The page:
Panta et al. previously reported a steam sterilization failure proportion of 69.8% (95% CI 44.4–87.0%) in primary and secondary care hospitals in Nepal . To our knowledge, this proportion is the highest reported sterilization failure proportion in the world. Therefore, it is important to understand the extent of compliance of these hospitals with the standard practices for medical device reprocessing, including steam sterilization. Understanding the extent of compliance can help hospitals develop strategies and interventions to improve the practices and minimize the risks of transmission of pathogens through the reusable devices. A gap analysis of infection control practices in low- and middle-income countries indicated poor compliance of a tertiary-care teaching hospital in Nepal; where only 45% of the recommended practices for sterilization and disinfection were followed . However, compliance of the primary and secondary care public hospitals in Nepal with the standard practices for medical device sterilization and reprocessing has not been studied comprehensively and gaps in this area have not been identified precisely.
We report findings of multicenter clustered audits which were carried out to assess compliance of the primary and secondary care public hospitals in Nepal with standard practices for medical device reprocessing and steam sterilization.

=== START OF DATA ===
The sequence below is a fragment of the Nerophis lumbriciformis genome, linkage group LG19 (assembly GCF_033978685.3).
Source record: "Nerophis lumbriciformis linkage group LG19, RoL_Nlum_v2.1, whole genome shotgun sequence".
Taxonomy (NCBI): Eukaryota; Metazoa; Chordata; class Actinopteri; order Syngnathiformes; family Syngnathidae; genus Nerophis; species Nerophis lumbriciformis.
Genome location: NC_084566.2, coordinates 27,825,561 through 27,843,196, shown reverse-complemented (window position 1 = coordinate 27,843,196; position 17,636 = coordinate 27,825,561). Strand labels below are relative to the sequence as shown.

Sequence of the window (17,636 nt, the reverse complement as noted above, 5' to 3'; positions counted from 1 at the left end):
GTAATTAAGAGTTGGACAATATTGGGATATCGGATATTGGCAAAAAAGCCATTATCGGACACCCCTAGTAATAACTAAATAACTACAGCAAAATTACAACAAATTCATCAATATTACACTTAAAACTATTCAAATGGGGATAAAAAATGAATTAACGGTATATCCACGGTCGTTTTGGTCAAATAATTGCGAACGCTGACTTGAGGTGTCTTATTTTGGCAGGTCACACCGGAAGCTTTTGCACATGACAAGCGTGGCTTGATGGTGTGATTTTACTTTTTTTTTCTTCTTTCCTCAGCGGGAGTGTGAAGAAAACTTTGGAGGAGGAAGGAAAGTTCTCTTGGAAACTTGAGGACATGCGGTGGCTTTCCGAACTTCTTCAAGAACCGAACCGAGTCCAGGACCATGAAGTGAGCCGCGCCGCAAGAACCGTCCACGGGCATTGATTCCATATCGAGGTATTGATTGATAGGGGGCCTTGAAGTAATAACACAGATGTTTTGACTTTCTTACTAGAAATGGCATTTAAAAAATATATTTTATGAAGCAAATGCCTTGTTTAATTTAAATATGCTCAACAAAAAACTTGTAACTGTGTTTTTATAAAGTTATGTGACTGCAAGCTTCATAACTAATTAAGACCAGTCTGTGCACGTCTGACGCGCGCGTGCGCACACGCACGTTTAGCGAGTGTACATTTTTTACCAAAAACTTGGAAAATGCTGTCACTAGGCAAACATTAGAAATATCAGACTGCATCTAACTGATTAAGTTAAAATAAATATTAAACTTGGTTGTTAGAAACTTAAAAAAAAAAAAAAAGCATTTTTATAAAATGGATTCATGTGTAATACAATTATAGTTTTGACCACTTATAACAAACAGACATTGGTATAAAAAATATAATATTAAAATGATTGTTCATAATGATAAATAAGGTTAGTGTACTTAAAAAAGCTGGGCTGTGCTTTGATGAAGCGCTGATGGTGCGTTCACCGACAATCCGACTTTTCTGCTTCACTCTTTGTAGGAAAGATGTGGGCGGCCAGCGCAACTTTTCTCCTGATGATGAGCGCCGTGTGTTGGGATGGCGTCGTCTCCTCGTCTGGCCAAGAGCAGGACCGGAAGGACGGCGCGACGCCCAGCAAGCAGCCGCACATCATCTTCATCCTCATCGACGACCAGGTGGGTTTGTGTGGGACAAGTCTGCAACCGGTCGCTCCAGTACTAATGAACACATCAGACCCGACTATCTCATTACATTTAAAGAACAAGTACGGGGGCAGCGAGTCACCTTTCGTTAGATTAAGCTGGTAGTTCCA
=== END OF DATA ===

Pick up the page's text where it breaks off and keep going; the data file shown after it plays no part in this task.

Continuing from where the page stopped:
Audit tool: medical device reprocessing and steam sterilization
In Nepal, there is no nationally endorsed guiding document providing standard practices for medical device reprocessing or for steam sterilization. Therefore, first, we identified minimum essential practices  for medical device reprocessing and steam sterilization based on several published studies [21,22,23,24,25,26,27,28,29] and national/international guidelines and standards [30,31,32,33,34,35,36,37,38,39,40,41,42]. In this study, we use the term ‘standard medical device reprocessing practices’ or simply ‘standard practices’ for those minimal essential practices. The standards are prepared by an expert panel and are based on consensus [43, 44]. The criteria in the standards are used because in Nepal it is expected that the hospitals comply with the standards.
To assess the compliance of the primary and secondary care public hospitals with the standard practices for medical device reprocessing and steam sterilization, we developed an audit tool which included all standard practices as defined above. The process of development of the audit tool included a literature search in selected databases (Google, Google Scholar, Medline and CINAHL), formulation of a draft tool, further revision of the tool by experts [a public health expert from Nepal, a professor and physician working in the area of infection prevention and control in Nepal, a clinical nurse specialist working in infection prevention and control in a tertiary care hospital in New Zealand and supervisors of this study (AKR and ICS)], field-testing of the draft tool, and finalization of the tool (see Additional File 1). The tool comprised different sections related to medical device reprocessing with moist-heat sterilization. The sections in the tool were general, transport, cleaning and disinfection, inspection, packaging, steam sterilization (autoclaving), and transport and storage (Fig. 1). Each section included the basic elements required for medical devices reprocessing and steam sterilization in healthcare facilities.